Amy Lee from Evanescence Jun 11, 2014 5:59:10 GMT
Post by Admin on Jun 11, 2014 5:59:10 GMT
Evanescence may be mired in legalities with its former record company, but that’s not keeping Amy Lee from plotting the group’s fourth album. Remember, on January 3, 2014, it was announced that Amy Lee had filed a lawsuit against former record label Wind-up Records, seeking $1.5 million in unpaid royalties owned to the band. The suit also alleges that the label undermined the success of the band’s self-titled 2011 album by among other things employing deficient independent promoters to work the set.
The band’s lead vocalist Amy Lee has spoken with 93.3 WMMR radio and she confirmed that she’s coming through leftovers from 2011′s “Evanescence” as well as coming up with fresh material for the group. She said: “I definitely have a lot of songs and ideas and things we haven’t shared yet and I still believe in them, so… you may still get your chance to hear all that stuff… I really only get into that mode when I’m home and finally separated from the chaos of a public life.”
Evanescence frontwoman Amy Lee isn’t talking about the band’s lawsuit against their label, Wind-Up Records. What she is willing to speak about is the score — her first — she’s just recorded with friend and composer Dave Eggar for the indie film “War Story,” which will premiere later this month at Sundance. And what she has to say might not be music to the ears of Evanescence fans awaiting the follow-up to their 2011 self-titled album .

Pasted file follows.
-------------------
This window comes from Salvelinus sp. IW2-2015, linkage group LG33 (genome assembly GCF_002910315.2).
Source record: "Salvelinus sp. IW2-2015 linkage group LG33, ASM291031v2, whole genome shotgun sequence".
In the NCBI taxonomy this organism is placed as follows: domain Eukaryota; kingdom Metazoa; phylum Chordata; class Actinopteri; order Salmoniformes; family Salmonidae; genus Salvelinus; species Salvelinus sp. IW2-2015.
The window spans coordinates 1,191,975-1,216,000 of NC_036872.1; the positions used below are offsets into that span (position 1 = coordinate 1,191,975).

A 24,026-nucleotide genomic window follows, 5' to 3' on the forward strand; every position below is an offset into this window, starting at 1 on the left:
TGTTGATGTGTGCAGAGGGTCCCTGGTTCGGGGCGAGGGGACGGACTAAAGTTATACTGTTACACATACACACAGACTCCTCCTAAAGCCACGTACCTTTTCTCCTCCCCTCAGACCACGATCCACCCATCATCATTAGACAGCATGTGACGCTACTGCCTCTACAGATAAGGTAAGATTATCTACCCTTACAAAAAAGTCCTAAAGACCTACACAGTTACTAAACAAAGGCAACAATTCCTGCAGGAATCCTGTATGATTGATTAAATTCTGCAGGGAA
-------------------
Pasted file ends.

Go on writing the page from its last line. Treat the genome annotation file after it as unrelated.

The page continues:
“It’s going to surprise my fans. It’s not what you’d expect; the film is very dark, very introspective. There’s not even a lot of dialogue, which is great, because to me it makes this beautiful, sad platform for music,” Lee said. “There’s a lot of blending of sounds, a lot of ominous tones. I play a lot of keyboard, and a lot of Taurus pedal. There’s a lot of low drones.
“There are moments of playing, and it’s musical, but there are a lot of moments where Dave and I just built walls of sounds, out of blaring cellos and trombones and synthesizers and harp, all on top of each other,” she continued. “Sort of creating new sounds. It’s not, like, a soundtrack. it’s an atmosphere. That song is called ‘Push the Button.’ For a long time, the director, Mark, just couldn’t find the right song placement for this one scene that he wanted something really different sounding. So I was like ‘You know what? I can do this myself,’” she explained. “It’s very different for me, it’s electronic; I did it all myself, which was crazy, because I’m used to engineering and writing and mixing demos in my house, but being responsible for that being the end product was a new challenge for me. It was like ‘This is it, I’m mixing this.’
“This whole process has been really different, and freeing. Doing my band, it’s always been a big deal, a lot of pressure, a lot of hoops to jump through and things to live up to,” she continued. “And that pressure can be good when you’re making that big project, but this was [different] … it’s not all about the music, it’s not all about one thing, it’s a big group of people all doing different things to create a bigger piece of art. It wasn’t about production and singles and worldwide success, it’s about the integrity of the art piece we’re creating. And it’s definitely not about money, it’s indie, low-budget, and I love that.”